Monthly Archives: February 2014

Consequences of Thinking, Fast and Slow on Teaching

Here’s another post in the series of how the book Thinking, Fast and Slow has made an impact on me. This time, I’d like to concentrate on the consequences I see for teaching classes. For starters, I’m glad to see that the book compliments the things I learned from Sharon Bowman’s Training from the Back of the Room, as well as from Chip and Dan Heath’s book Made to Stick.

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Describing Agile Product Discovery

Agile product discovery works in tandem with delivery. The best effect comes when it includes the whole team, is done deliberately and continuously. The video includes the common roles, artifacts and ceremonies involved in discovery. While this is the first of many iterations to come, I hope you enjoy! What questions do you have, or feedback you would like to provide?

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How to start discovery on your Scrum team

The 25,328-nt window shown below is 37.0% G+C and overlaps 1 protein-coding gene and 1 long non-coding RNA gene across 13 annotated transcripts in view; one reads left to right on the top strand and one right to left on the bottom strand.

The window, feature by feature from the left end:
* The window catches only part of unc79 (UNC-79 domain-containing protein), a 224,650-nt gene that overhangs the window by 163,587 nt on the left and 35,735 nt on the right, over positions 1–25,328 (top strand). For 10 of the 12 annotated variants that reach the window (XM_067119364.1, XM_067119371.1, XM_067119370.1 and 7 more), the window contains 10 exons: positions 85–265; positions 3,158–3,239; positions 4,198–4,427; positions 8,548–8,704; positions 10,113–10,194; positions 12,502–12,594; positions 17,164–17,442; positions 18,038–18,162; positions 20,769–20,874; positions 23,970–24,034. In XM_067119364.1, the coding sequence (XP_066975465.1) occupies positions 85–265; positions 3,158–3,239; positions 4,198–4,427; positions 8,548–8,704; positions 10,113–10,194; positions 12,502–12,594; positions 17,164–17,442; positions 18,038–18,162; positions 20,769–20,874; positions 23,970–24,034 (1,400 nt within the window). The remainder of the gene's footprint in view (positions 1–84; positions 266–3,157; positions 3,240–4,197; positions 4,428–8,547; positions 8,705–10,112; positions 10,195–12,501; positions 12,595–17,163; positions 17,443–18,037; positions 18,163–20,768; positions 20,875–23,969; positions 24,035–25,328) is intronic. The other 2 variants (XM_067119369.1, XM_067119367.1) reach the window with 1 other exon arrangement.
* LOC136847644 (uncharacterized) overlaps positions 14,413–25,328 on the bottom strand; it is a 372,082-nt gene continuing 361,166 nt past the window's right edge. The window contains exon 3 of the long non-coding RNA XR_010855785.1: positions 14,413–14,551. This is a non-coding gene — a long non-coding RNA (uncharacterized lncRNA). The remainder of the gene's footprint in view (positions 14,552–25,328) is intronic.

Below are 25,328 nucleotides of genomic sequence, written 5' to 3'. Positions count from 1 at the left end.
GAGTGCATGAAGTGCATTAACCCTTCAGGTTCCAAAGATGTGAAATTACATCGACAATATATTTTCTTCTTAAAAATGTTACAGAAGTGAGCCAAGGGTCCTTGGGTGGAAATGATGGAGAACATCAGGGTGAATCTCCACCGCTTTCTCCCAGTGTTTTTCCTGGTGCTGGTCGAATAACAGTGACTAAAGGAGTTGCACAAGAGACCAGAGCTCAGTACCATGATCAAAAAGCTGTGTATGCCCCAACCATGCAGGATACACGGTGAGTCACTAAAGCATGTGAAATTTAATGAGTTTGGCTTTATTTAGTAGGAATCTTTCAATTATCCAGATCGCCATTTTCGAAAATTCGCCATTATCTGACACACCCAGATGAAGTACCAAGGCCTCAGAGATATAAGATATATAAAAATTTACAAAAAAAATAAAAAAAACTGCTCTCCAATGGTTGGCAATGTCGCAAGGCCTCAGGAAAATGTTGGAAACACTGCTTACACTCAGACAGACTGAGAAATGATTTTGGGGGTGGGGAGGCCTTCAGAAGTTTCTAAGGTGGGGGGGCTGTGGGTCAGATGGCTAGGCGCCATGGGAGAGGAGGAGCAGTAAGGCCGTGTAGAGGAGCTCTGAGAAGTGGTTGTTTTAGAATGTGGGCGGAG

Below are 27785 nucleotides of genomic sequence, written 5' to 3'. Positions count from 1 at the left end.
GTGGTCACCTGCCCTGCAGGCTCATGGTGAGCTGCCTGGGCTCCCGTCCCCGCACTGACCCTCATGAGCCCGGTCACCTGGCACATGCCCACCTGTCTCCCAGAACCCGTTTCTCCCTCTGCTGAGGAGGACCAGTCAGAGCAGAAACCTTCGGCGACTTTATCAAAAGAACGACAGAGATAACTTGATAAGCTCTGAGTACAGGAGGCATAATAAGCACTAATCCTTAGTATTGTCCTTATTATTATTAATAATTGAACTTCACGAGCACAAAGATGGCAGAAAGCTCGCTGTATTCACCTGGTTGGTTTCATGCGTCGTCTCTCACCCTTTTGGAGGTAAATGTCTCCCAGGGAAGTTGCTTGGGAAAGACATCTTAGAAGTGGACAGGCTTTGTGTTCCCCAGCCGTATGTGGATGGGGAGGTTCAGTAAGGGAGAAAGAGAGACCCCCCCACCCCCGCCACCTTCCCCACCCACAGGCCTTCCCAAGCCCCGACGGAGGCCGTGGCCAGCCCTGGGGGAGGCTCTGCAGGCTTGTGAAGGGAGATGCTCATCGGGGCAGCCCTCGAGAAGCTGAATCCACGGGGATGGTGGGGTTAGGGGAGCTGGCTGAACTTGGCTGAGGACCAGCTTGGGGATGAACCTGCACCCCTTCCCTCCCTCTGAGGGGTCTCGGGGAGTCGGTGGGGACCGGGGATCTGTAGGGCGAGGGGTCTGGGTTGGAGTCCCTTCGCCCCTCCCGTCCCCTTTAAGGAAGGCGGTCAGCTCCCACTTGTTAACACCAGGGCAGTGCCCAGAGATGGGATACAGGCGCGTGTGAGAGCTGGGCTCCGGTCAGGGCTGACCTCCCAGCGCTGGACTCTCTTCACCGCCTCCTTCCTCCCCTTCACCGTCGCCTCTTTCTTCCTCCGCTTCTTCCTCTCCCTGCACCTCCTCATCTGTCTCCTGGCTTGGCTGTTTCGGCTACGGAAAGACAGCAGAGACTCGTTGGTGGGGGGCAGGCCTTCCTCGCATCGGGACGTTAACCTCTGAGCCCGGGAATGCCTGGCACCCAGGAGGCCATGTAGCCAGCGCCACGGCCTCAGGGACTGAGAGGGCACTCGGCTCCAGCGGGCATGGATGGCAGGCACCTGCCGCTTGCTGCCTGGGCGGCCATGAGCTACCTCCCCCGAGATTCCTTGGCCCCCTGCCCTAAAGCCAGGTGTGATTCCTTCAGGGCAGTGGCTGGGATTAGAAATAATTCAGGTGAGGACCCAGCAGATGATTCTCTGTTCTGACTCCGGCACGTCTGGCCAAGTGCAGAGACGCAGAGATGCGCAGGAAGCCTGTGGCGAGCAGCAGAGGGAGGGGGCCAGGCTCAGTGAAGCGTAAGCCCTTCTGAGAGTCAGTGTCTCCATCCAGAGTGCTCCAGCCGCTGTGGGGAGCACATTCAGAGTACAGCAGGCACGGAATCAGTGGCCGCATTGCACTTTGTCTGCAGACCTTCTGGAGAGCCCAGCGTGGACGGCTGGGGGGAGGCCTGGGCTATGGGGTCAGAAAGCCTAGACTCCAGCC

How do you get started with discovery on your Scrum team? Participants┬álearn how to improve practices like user research and interviews, persona sketching, design studio, prototyping and story mapping by actively using them in a class. At the end of the class, participants see a different way of working. Then the discussion turns to something like- While this is undoubtedly is a better way to work, it’s so different than what we do today. How can we do this stuff where we work? How do you get started?

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Consequences of Thinking, Fast and Slow on User Interviews

This is the first (second?) post on a series on how my coaching and training style may change, based on the book Thinking, Fast and Slow.

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